A skillful biography of one of the Civil War’s most noteworthy—and notorious—military leaders.
Kennett (Marching Through Georgia, 1995) treats the military career of William Tecumseh Sherman (1820–91) with both sympathy and candor. Although, as a West Point graduate and a veteran of the Mexican-American War, Sherman was not an unlikely candidate for command, he arrived on the scene well after the Civil War had begun—when Fort Sumter fell, he was living in San Francisco and enjoying modest success as a banker and politician—and was posted far from the main theater of fighting, on the Kentucky frontier. Unlike many of his senior officers, however, Sherman brought the fight close to himself, engaging the enemy wherever he could while taking care not to subject his troops to unnecessary danger; his exemplary conduct at places like Shiloh and Vicksburg helped turn the tide of war in the West and eventually led Sherman to army-level command in the conquest of the Deep South. Kennett focuses on Sherman’s contributions, for good or ill, to the conduct of war, which included innovations such as “eating out” the countryside in a “belt of devastation” (so that enemy forces could not find sufficient provisions to pass through the same territory in pursuit), summarily executing suspected partisans and spies, and orchestrating campaigns of terror against civilian populations. (Sherman justified the last, Kennett observes, by saying, “all in the South are enemies of all in the North. . . . The people of the whole South are now on duty as soldiers.”) The author also notes that Sherman suffered modern consequences: apparently the victim of “narcissistic injury,” he experienced what would today be characterized as post-traumatic stress disorder and had to be pulled from the field at several points to prevent nervous breakdown.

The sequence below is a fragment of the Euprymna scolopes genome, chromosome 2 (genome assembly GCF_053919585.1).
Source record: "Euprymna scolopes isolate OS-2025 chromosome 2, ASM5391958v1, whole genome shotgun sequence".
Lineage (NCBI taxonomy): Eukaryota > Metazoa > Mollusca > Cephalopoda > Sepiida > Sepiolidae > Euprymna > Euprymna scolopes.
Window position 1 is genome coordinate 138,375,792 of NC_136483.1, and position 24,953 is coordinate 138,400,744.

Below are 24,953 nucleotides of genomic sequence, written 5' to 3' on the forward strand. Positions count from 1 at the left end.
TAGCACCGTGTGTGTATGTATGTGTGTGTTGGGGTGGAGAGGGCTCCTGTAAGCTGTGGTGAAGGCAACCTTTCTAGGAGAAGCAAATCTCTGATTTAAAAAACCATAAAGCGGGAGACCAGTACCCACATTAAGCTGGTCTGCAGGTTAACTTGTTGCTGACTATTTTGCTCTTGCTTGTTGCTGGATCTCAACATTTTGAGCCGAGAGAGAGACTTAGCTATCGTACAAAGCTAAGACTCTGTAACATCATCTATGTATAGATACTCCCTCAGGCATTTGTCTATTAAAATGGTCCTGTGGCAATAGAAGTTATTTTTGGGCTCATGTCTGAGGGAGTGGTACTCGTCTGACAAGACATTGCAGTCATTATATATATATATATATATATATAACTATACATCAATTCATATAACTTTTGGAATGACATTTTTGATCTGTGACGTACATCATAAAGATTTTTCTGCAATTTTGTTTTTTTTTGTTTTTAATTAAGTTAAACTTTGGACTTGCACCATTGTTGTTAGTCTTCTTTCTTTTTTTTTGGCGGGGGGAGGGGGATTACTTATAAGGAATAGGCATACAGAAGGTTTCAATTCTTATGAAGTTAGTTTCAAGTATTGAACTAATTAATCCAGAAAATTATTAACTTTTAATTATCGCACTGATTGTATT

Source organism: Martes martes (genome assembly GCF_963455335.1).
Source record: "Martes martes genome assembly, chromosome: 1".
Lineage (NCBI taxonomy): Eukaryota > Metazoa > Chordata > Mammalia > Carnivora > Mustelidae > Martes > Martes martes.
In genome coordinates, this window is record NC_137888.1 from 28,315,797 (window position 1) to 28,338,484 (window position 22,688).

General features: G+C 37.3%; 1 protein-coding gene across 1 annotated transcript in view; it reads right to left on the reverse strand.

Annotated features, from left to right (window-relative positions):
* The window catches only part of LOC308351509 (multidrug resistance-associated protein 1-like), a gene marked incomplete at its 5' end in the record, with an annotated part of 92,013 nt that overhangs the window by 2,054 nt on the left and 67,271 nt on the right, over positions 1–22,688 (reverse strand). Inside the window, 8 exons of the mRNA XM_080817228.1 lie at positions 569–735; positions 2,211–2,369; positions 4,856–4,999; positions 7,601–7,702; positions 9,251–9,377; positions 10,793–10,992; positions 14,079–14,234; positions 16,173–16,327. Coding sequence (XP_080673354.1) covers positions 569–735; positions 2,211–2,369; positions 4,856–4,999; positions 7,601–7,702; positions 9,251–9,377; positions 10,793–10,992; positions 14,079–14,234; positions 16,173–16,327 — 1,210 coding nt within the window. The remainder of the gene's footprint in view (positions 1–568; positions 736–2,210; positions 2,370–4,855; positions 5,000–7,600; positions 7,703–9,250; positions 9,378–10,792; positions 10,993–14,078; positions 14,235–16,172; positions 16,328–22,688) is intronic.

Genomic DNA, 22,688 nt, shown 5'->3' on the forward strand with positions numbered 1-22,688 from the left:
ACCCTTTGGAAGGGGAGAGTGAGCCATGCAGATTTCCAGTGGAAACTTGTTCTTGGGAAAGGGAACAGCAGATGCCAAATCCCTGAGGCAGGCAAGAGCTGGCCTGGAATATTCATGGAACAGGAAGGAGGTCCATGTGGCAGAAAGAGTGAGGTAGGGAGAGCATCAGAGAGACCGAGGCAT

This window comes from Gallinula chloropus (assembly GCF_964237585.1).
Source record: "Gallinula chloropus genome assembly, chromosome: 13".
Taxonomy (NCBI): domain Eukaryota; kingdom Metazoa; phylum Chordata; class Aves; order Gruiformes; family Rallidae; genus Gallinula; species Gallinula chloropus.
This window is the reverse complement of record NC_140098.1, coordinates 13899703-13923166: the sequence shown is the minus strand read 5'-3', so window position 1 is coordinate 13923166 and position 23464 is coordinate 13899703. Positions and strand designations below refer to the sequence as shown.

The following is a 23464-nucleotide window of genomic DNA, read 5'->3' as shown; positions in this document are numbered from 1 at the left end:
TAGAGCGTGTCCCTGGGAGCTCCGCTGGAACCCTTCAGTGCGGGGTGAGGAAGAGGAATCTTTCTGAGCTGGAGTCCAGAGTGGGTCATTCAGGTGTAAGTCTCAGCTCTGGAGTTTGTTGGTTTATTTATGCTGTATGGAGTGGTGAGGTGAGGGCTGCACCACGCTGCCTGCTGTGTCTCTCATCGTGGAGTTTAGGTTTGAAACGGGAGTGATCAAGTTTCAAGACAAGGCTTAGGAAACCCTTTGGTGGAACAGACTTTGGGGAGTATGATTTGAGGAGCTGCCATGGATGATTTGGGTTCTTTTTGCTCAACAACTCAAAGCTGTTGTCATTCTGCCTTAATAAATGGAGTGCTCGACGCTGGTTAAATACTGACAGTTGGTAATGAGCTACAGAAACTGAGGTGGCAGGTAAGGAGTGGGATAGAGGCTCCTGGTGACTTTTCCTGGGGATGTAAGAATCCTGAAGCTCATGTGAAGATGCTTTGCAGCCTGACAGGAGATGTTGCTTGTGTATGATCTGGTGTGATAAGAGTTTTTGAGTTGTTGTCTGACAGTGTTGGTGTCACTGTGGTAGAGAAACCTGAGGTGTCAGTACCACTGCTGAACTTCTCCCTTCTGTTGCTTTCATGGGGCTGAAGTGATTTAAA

Sympathetic to Sherman but far from uncritical: a solid contribution to Civil War studies and tactics.